This is Open Dialogue, an interview series from OneZero about technology and ethics.
During the pandemic, educational technology companies experienced a 900% increase in business once schools started shutting down campuses and restricting visitors. These companies swooped in with A.I.-infused software designed to prevent students from cheating. These proctoring algorithms can verify who is taking an exam through facial verification. They can also monitor test-takers, scrutinizing their behavior for signs of irregularities that might indicate cheating, like looking away from the screen.
Critics contend the software promotes unfairness, invasions of privacy, and unduly inflicted anxiety. The situation is so dire that the Electronic Privacy Information Center (EPIC), a public interest research organization, filed a complaint with the D.C. attorney general’s office against some leading companies: Proctorio, ProctorU, Honorlock, Examity, and Respondus.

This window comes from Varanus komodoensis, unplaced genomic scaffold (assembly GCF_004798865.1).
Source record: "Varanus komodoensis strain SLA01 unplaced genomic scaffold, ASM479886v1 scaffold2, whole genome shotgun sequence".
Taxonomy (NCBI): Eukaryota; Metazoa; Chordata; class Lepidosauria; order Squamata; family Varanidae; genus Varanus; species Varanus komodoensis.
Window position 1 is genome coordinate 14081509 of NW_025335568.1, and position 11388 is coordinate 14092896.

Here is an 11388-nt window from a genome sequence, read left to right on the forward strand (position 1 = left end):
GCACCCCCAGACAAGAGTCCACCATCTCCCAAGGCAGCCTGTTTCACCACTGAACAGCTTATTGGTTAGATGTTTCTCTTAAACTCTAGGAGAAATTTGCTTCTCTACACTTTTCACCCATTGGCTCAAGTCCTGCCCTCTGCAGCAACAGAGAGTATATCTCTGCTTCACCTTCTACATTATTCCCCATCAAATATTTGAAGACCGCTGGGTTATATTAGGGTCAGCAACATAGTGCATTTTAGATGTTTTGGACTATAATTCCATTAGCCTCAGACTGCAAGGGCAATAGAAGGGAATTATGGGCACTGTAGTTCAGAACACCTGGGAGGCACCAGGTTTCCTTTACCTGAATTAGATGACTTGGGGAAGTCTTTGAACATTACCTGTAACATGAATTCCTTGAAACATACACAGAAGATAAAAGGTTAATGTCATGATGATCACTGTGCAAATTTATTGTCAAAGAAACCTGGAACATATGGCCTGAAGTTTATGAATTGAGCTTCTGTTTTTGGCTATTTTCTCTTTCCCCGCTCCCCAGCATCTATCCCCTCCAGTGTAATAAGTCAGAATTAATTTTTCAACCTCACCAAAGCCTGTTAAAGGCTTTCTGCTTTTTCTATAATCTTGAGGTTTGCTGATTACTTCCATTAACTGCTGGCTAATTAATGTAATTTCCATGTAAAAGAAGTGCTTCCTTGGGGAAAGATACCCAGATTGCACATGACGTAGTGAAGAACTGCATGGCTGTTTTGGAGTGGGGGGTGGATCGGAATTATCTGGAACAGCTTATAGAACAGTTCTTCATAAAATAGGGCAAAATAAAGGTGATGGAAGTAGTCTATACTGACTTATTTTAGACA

Once the pandemic ends, everything won’t go back to normal. Controversial ed-tech software will remain an essential testing infrastructure if the fight against it doesn’t intensify. Crucially, we need to consider the long-term impacts of forcing students to conform to these systems. Lindsay Oliver, an activism project manager at the Electronic Frontier Foundation, worries that educational surveillance might have enduring negative repercussions. She’s concerned that students subjected to current forms of educational monitoring “may well be less likely to rebel against spyware deployed by their bosses at work or by abusive partners.”
To get to the root of these problems, take stock of the damage, and explore possible solutions, I’m thrilled to talk with Chris Gilliard, a professor of English at Macomb Community College. Chris is a leading voice in surveillance studies, and much of his work focuses on the intersections between privacy, civil liberties, race, class, and technology. Over the years, regular conversations with Chris about the disparate impacts of surveillance and the misalignments between corporate priorities and the values a liberal democracy should prioritize have profoundly influenced my thinking…